History of American Film I: 1900–1950
This course surveys the art and business of American film in the first half of the twentieth century. The approaches include film and sociology, film genres, and the great American directors.
History of American Film 2: 1950–Present
This course surveys the art and business of American films in the second half of the twentieth century. The approach includes film and sociology, film genres, and the great American directors.
Art and Art Criticism
This course provides a historical overview of the relationship between art making, art viewing, and art writing within the appropriate social and economic contexts. Theory is paired with art, showing how certain aspects of a work of art are highlighted from particular theories.
Madonna, Whore and More
Women have been mythologized since biblical times by men and women in text and image with representations of women in Western tradition falling into two major categories: the virtuous woman or the woman of vice. This categorization aims for control of women’s sexuality with laws and language organizing the rules of access to partners as wives, mistresses, and prostitutes. Strongly based in its semiotic approach, this class will analyze some of these myths from the masculinist and feminist points of departure.
Film and Film Theory
Using an international scope, film as art form is studied within a historical context as a manifestation of material culture. Using postmodern theories, this course studies film as an artistic expression that evolved into a mass media with an unprecedented impact on society. The student learns not only the history of film but also how to “go to the movies” with a more critical attitude.
This course examines three film genres that engage concerns about science and the environment, law and lawlessness, and representations of truth and identity. Sci-Fi will be devoted to science fiction and this genre’s focus on ecological and environmental issues, technology, political dissent, and social divisions. The crime segment will analyze depiction of race, gender, and class as well as economics, social order, and postwar strife. The final section will look at biopics about artists, musicians, writers, and the sometimes controversial portrayal of creativity and the artistic process in relation to modern and postmodern notions of truth and identity.
Chinese Cinema: China and Taiwan
This course explores the exciting rise of Chinese cinema as an art form and as exploration of culture and recent history in China and Taiwan. Key directors to be studied include Zhang Yimou (To Live, Hero), Chen Kaige (Farewell My Concubine, Together), Hou Hsiao-Hsien (A City of Sadness), and Ang Lee (Eat Drink Man Woman).
This course examines the horror film genre within a range of cultural, theoretical, and historical contexts. To be considered are the ways the genre celebrates and defiles the body; represents violence, fear, and paranoia; defines gender, class, race, and sexuality; and provides a range of meanings and pleasures for its audience.
Art in the Field of Cultural Production
An examination of the life of any artist can reveal significant networks of social, political, and economic relationships that, in turn, shape the artist’s career in the art world and, ultimately, our understanding of the art. This course fills the gap between traditional art history and biographic narrative, replacing the artist within the “field of cultural production.”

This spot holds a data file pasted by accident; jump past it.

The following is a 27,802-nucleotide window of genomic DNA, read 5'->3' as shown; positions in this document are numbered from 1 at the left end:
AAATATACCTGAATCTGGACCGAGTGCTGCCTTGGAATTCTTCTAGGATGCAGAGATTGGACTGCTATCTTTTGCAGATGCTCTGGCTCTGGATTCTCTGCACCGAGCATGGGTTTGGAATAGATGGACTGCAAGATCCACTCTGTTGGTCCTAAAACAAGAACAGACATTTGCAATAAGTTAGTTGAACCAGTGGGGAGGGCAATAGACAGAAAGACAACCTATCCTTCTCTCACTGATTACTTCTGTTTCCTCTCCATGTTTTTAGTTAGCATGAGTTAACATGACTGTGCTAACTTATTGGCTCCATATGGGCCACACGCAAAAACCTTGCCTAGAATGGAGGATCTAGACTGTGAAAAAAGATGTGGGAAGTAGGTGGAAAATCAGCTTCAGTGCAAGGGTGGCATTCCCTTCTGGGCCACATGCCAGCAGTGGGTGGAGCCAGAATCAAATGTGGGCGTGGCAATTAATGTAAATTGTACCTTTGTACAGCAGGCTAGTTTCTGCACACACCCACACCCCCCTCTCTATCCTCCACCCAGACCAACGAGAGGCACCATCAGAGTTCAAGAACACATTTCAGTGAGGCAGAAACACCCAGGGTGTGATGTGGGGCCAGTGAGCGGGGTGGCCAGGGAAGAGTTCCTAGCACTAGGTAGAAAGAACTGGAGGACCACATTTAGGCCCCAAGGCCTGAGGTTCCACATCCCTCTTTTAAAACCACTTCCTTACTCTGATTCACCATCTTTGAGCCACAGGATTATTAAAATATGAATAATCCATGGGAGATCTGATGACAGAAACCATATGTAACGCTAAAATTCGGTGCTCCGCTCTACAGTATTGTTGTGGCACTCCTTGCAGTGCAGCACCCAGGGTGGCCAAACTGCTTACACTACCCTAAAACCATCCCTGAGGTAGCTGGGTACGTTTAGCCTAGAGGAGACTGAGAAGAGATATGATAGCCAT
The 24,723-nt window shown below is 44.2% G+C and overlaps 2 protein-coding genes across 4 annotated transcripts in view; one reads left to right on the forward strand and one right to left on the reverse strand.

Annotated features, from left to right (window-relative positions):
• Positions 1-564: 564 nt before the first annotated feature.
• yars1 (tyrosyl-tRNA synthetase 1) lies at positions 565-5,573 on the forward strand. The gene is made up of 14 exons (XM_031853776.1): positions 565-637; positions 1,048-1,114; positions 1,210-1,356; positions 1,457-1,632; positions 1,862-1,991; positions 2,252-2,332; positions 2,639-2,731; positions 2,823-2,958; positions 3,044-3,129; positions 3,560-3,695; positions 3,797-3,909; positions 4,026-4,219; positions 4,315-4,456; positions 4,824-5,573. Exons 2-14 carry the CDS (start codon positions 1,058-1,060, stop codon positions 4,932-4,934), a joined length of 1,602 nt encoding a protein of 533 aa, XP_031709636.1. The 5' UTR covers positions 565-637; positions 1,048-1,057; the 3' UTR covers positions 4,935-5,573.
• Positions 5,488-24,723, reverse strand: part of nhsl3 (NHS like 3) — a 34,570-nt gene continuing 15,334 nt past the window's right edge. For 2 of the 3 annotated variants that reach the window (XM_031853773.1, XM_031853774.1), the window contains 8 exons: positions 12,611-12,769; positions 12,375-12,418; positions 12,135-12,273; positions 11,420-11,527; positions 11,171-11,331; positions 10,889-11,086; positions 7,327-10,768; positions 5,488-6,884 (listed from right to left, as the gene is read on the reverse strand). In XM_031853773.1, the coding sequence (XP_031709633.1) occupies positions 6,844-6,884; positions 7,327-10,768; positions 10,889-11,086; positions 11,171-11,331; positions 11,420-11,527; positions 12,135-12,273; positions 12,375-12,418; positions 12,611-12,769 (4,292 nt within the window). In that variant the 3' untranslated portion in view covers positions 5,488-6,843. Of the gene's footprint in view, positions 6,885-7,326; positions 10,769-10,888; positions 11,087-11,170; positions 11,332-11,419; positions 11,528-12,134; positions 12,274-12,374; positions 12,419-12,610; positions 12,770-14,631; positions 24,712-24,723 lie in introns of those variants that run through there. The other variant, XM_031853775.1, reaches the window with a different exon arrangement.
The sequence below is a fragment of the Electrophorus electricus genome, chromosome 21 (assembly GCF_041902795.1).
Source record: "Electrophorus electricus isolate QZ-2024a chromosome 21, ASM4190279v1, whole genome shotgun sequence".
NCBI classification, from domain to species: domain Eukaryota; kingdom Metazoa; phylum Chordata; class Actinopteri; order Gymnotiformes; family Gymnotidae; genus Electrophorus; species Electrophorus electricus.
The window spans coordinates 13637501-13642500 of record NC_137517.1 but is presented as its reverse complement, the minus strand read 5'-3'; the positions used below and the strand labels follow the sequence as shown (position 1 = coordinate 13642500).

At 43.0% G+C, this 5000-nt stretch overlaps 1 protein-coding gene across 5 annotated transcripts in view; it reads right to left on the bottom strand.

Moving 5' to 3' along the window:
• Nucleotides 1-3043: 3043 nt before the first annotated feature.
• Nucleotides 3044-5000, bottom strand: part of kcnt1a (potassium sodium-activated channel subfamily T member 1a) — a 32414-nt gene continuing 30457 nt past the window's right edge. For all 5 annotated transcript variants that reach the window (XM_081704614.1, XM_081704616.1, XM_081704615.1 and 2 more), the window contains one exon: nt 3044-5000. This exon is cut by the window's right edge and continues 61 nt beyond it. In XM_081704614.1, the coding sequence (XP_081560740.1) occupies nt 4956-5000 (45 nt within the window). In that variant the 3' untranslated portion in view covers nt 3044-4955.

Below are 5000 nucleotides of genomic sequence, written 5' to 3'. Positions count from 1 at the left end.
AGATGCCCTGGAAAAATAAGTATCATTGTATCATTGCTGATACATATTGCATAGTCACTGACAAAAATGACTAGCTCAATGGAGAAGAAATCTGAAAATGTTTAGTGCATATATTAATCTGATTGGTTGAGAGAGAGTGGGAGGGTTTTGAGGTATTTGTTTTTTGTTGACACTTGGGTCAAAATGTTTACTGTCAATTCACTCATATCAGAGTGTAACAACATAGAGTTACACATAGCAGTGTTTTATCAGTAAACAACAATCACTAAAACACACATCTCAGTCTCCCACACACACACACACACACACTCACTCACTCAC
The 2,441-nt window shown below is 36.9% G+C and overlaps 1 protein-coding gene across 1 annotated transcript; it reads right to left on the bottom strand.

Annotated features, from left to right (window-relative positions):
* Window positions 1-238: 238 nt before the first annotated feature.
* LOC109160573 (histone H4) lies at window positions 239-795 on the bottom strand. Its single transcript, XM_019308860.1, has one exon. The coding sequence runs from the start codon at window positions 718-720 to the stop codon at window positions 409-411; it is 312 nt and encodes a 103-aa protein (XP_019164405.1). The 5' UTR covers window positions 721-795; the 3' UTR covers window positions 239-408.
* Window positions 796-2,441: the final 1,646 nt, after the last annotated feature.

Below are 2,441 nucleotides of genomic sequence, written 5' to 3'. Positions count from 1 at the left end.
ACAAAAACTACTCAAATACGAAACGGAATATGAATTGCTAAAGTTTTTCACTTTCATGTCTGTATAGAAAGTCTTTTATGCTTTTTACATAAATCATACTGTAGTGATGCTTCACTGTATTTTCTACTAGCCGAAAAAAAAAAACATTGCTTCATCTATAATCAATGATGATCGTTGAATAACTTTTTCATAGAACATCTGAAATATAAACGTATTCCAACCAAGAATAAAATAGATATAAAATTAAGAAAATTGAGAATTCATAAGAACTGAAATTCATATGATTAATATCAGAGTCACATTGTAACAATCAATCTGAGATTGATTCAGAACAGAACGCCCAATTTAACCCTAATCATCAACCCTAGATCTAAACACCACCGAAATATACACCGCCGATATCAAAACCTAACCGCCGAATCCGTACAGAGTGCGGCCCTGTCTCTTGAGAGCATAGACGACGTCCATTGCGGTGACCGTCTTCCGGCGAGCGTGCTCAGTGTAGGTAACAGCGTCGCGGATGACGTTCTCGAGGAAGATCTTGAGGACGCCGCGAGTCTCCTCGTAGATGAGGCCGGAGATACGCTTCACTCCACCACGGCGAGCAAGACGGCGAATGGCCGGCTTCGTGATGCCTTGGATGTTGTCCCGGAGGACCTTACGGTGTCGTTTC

Production Cultures (Blended Course)
The industrial politics and divisions of labor, including above and below the line workers, are often explicitly addressed in film and television narratives such as "Entourage" and "Studio 60 on the Sunset Strip", and also point to shifts in labor practices in Los Angeles. This course will provide critic analysis about these practices and analyze not only how the Hollywood industry represents itself but also how these practices represent larger global trends in media concentration and conglomeration. Moreover, students will trace the history of these practices and examine production cultures in India and Nigeria.
Representations of War
This class explores concepts related to war embedded in visual artifacts from early culture to the twentieth century. Particular attention will be directed to the shifts in dominant media from sculptural manifestation to the modern media of film, video, and the Internet.
Mary in Folklore and Belief
Like no other figure, the Virgin Mary can be ascertained as the most influential female in Western culture. Celebrated in songs, poetry, plastic, and graphic arts, and politics, her influence pervades every aspect of our culture. This course will study the ways in which folk art and folk belief adds yet another layer of meaning to the idea of Mary. To be studied are folk narratives and folk representations of Mary in the visual arts as well as folk traditions.
Signs, Rituals, and Politics
This course examines the semiotics of ritual and the politics of ritual through an interdisciplinary approach combining visual and cultural analysis. Issues will range from how ritual behavior is embedded in visual communication to its impact on political discourse. Students explore semiotics of ritual and politics, ritual behavior in religion and institutions, and mass-media representation through rite and signification. The first section focuses on key semiotic and cultural analyses which will later be applied to assigned field projects.